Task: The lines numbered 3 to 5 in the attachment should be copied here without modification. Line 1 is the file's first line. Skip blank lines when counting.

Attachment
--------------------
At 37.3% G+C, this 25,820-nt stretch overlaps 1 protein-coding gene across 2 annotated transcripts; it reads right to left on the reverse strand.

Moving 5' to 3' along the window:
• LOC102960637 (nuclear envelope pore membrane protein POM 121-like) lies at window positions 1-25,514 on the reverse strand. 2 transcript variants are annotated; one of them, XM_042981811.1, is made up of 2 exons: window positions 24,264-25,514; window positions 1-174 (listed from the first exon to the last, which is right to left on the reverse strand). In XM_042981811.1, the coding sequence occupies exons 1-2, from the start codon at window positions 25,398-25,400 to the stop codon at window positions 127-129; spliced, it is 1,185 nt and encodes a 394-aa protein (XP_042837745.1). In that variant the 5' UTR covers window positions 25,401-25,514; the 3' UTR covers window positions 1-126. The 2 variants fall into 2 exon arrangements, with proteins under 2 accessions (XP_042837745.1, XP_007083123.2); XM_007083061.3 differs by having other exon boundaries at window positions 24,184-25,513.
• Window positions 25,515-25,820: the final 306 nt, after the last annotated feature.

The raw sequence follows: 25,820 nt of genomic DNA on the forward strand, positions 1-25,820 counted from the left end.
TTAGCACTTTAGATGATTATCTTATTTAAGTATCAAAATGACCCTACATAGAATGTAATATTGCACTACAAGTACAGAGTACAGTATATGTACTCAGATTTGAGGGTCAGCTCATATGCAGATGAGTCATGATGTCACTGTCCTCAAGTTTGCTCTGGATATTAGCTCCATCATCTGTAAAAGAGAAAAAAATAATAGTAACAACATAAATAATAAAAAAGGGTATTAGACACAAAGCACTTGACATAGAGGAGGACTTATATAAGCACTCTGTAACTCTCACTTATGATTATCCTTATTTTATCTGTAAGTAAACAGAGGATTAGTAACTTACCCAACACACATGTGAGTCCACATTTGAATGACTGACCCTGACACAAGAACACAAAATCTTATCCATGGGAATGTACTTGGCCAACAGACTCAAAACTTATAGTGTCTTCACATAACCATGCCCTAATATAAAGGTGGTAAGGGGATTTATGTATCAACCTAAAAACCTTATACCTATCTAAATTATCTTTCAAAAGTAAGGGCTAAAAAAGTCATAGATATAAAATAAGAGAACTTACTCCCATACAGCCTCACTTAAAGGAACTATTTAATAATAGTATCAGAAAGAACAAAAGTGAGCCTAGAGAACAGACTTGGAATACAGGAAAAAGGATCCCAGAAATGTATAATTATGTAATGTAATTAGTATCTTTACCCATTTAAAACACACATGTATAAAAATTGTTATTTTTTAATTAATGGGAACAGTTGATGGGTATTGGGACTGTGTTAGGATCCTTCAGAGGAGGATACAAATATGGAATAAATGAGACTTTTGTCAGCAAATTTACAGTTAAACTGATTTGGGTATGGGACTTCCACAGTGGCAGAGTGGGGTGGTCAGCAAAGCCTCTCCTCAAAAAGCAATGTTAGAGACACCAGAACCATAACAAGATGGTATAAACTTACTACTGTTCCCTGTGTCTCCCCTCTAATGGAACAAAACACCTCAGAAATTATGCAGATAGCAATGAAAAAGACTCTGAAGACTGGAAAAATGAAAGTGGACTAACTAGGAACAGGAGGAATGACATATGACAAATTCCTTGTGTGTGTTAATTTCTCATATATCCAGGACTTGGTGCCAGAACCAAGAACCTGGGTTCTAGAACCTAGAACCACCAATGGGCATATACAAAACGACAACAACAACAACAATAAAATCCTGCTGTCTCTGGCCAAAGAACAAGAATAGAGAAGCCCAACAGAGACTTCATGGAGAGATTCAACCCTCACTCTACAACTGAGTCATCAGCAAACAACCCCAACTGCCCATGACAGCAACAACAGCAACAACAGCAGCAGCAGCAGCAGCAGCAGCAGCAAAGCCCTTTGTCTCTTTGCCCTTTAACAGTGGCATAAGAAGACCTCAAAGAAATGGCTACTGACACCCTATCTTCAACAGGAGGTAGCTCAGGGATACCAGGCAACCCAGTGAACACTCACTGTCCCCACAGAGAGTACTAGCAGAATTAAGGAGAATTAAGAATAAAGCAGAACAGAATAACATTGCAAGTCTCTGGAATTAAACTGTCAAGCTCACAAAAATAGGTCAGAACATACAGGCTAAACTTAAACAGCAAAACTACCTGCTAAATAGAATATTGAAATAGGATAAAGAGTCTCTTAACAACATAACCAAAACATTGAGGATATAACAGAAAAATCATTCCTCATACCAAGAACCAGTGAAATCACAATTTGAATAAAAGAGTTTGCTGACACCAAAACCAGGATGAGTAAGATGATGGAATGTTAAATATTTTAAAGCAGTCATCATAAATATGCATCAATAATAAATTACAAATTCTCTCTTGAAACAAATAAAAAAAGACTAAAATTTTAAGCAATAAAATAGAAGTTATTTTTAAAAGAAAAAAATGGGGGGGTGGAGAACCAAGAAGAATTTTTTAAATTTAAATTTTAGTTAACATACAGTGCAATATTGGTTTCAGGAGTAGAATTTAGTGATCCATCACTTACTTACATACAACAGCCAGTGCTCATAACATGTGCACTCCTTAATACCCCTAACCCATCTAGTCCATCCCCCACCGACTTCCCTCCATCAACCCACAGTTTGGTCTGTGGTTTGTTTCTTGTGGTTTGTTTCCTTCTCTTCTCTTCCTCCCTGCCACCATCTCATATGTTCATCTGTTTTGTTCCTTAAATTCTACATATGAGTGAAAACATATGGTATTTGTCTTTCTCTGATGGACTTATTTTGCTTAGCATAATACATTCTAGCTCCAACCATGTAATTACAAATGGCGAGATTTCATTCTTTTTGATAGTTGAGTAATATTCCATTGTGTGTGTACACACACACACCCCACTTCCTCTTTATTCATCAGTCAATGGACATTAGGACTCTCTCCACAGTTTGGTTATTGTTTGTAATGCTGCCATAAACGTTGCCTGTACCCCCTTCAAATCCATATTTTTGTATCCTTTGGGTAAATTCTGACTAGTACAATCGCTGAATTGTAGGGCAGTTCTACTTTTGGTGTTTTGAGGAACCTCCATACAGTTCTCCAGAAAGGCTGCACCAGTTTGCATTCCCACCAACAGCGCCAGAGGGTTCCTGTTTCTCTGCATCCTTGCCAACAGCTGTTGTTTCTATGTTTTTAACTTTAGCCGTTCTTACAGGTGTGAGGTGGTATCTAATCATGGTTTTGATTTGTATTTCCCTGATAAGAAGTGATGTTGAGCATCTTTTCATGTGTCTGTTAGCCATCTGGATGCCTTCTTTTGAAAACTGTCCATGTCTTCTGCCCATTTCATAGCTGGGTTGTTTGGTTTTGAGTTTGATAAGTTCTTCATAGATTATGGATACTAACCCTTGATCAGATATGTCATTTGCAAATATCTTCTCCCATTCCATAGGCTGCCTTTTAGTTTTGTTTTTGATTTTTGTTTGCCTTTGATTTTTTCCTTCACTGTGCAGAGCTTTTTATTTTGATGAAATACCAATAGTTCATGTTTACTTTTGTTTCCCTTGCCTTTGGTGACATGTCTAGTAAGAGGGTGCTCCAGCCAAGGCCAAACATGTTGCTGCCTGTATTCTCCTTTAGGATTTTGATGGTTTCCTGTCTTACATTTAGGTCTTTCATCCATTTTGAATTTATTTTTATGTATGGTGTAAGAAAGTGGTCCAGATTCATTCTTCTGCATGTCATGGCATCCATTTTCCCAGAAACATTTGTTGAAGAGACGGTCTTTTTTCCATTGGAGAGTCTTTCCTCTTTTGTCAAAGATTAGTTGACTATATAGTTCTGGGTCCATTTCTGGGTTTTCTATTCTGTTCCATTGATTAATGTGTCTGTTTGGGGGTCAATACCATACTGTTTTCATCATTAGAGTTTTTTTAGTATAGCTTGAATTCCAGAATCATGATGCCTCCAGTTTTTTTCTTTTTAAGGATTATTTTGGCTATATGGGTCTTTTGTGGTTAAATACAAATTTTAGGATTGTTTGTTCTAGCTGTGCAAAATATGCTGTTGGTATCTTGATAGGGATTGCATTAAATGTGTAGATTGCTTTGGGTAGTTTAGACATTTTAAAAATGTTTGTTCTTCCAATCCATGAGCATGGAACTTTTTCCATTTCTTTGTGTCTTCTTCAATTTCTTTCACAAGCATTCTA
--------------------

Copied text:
• LOC102960637 (nuclear envelope pore membrane protein POM 121-like) lies at window positions 1-25,514 on the reverse strand. 2 transcript variants are annotated; one of them, XM_042981811.1, is made up of 2 exons: window positions 24,264-25,514; window positions 1-174 (listed from the first exon to the last, which is right to left on the reverse strand). In XM_042981811.1, the coding sequence occupies exons 1-2, from the start codon at window positions 25,398-25,400 to the stop codon at window positions 127-129; spliced, it is 1,185 nt and encodes a 394-aa protein (XP_042837745.1). In that variant the 5' UTR covers window positions 25,401-25,514; the 3' UTR covers window positions 1-126. The 2 variants fall into 2 exon arrangements, with proteins under 2 accessions (XP_042837745.1, XP_007083123.2); XM_007083061.3 differs by having other exon boundaries at window positions 24,184-25,513.
• Window positions 25,515-25,820: the final 306 nt, after the last annotated feature.

The raw sequence follows: 25,820 nt of genomic DNA on the forward strand, positions 1-25,820 counted from the left end.